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Pregnancy

Pregnant at work

Nowadays, most moms-to-be are balancing a busy work life with prenatal appointments and arranging mat leave. Here are a few tips for the transition.

By Holly Bennett
Pregnant at work

Pregnant at work

When to tell your boss

Kelly Cardwell, director of human resources for Best Buy Canada in Vancouver, says that many women prefer to wait until about three months, when the pregnancy is more secure. Sometimes, however, earlier is better. If morning sickness is severe, suggests Cardwell, you might want to let your manager know. “Trying to hide your pregnancy when you’re sick every day just adds to your stress,” she explains. Employers are required to allow you time off work for prenatal care appointments if you are not able to book them in off-hours. Discuss your appointment schedule with your supervisor when you meet to share your news.

A version of this article appeared in our Spring/Summer 2013 Pregnancy special edition with the headline "Pregnant on the job," p. 16.

Pregnant at workPhoto: Alvarez/iStockphoto

Managing your symptoms

Even an uncomplicated pregnancy can pose challenges – just ask anyone who’s had to fight that crushing early-pregnancy exhaustion through a long shift. The Mayo Clinic offers tips for managing common pregnancy symptoms: snack regularly and drink plenty of fluids; take short, frequent breaks – either getting up to move around or raising your feet and closing your eyes; and use a low stool or box to put one foot up if you’re standing for long periods of time.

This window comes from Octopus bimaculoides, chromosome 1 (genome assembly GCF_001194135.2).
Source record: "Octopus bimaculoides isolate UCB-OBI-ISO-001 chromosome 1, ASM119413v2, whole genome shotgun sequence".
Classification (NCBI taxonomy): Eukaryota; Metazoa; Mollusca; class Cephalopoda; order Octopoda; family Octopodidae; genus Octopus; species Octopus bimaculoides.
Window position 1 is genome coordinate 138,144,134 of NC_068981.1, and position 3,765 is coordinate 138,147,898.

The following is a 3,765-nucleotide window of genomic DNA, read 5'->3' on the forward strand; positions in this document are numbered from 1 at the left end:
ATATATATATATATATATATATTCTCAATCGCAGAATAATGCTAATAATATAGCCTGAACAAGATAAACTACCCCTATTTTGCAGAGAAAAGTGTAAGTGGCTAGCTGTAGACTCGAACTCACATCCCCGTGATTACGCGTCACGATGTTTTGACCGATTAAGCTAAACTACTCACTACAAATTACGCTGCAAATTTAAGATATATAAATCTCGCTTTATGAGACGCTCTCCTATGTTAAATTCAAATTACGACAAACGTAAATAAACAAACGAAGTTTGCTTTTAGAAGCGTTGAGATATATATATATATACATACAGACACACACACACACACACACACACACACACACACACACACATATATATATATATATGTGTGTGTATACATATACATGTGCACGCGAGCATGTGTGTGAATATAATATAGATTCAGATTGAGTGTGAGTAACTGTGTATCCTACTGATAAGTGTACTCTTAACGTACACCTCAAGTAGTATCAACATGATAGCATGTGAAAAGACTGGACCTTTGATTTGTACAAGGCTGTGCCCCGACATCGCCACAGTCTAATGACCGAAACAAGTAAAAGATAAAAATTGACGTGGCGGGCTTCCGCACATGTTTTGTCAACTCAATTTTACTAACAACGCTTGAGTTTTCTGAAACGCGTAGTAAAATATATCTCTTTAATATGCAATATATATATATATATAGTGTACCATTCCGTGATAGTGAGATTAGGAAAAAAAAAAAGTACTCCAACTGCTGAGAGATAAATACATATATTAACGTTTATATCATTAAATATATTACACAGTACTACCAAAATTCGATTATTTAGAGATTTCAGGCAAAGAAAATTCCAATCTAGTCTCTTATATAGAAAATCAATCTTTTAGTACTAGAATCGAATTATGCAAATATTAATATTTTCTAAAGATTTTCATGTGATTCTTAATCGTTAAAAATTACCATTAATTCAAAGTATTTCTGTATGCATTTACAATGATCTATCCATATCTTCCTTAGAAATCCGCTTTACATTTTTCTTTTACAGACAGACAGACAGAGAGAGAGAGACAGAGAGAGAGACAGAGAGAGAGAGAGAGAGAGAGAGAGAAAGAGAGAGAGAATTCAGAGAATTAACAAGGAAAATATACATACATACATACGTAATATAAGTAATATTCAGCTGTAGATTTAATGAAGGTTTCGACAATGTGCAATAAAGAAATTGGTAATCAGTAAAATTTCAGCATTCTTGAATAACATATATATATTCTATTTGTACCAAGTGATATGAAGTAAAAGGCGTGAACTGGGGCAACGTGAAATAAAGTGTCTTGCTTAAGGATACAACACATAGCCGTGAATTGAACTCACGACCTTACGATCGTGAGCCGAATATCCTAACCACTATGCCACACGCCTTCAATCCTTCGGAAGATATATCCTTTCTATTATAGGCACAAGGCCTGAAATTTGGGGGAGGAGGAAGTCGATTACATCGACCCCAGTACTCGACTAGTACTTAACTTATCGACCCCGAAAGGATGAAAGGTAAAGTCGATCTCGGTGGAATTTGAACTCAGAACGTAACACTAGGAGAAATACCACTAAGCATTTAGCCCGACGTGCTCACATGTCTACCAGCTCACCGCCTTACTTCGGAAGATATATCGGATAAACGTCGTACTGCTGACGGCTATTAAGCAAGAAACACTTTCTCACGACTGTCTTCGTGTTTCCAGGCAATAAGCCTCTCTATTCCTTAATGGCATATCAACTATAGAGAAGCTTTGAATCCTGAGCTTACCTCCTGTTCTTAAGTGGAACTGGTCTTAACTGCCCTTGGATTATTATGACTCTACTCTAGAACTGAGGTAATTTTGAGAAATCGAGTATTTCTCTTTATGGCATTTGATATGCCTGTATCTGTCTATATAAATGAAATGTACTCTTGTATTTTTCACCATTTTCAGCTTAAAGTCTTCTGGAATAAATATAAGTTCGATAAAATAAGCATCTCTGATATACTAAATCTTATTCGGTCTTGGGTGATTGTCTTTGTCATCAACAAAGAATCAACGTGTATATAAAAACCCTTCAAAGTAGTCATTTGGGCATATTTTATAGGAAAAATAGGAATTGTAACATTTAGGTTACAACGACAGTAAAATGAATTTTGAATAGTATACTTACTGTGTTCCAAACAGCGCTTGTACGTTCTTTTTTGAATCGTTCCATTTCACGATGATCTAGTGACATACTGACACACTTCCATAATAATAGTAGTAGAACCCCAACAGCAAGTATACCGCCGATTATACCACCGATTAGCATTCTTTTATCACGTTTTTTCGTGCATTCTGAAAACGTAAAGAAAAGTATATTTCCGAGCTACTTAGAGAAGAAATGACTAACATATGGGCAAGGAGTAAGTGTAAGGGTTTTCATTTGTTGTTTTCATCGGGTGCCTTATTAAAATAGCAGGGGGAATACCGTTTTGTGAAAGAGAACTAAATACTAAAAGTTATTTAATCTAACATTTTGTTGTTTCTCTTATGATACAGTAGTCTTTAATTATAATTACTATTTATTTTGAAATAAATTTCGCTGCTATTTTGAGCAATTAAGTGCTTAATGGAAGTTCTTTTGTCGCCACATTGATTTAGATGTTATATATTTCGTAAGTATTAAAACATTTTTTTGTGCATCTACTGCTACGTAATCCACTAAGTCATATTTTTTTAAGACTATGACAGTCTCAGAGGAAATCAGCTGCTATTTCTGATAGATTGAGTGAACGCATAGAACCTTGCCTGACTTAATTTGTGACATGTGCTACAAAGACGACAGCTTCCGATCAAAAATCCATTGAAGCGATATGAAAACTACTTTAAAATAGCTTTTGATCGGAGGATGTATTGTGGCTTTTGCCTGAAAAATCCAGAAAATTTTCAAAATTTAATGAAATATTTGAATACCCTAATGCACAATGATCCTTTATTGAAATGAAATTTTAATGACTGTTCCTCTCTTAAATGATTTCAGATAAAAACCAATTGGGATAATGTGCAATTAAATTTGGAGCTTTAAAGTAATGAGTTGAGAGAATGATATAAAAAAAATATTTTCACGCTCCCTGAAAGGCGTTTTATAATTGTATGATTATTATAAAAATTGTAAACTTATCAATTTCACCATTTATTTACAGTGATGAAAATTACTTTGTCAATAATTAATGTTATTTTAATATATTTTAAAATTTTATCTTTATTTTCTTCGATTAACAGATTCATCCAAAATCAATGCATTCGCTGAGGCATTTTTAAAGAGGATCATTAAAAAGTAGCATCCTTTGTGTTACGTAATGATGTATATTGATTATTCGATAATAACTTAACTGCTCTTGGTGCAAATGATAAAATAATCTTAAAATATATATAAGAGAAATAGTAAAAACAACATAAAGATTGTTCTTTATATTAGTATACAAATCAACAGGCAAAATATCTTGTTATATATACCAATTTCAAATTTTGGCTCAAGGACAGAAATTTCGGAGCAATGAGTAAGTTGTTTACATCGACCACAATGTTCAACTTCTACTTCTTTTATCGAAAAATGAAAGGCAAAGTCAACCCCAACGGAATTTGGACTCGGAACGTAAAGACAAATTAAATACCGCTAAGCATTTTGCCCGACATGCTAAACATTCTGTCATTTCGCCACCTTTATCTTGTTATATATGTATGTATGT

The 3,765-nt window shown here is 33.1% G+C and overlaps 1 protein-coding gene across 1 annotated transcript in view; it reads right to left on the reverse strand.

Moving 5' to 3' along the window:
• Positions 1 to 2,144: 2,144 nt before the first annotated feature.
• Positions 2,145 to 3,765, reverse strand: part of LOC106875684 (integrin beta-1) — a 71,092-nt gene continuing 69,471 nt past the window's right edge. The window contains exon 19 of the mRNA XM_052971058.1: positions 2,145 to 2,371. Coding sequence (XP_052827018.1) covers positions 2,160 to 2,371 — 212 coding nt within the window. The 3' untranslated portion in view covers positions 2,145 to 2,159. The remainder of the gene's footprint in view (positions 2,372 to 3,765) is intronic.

Pregnant at workPhoto: PhotoTalk/iStockphoto

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Preparing for time off

You want to make sure you are leaving everything in good shape. Cardwell suggests scheduling a series of meetings with your supervisor or replacement, starting well in advance of your due date, to create a checklist of responsibilities and figure out who will take them on.

Pregnant at workPhoto: Web Photographeer/iStockphoto

The paperwork

Then there’s the paperwork: You’ll need to let your employer know when you plan to leave work, and clarify whether you have vacation time owing to add to your leave. If the company offers a salary top-up, there will be paperwork for that as well.

Maternity and parental benefits are different from maternity and parental leave – the leave is arranged with the employer, but the benefits are administered through Service Canada.

Once you’re finished work and have received a Record of Employment from your employer, you can apply for benefits.

Making decisions

There is no one-size-fits-all guideline for how long to work, how much to work, or even whether to work while pregnant; the jobs women hold are too varied, and so is their pregnancy experience. The best mom-to-mom advice? Do what feels right for you, for your baby’s health, and for your career.

Pregnant at workPhoto: Izusek/iStockphoto

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Pregnant at work
This article was originally published on Apr 23, 2013

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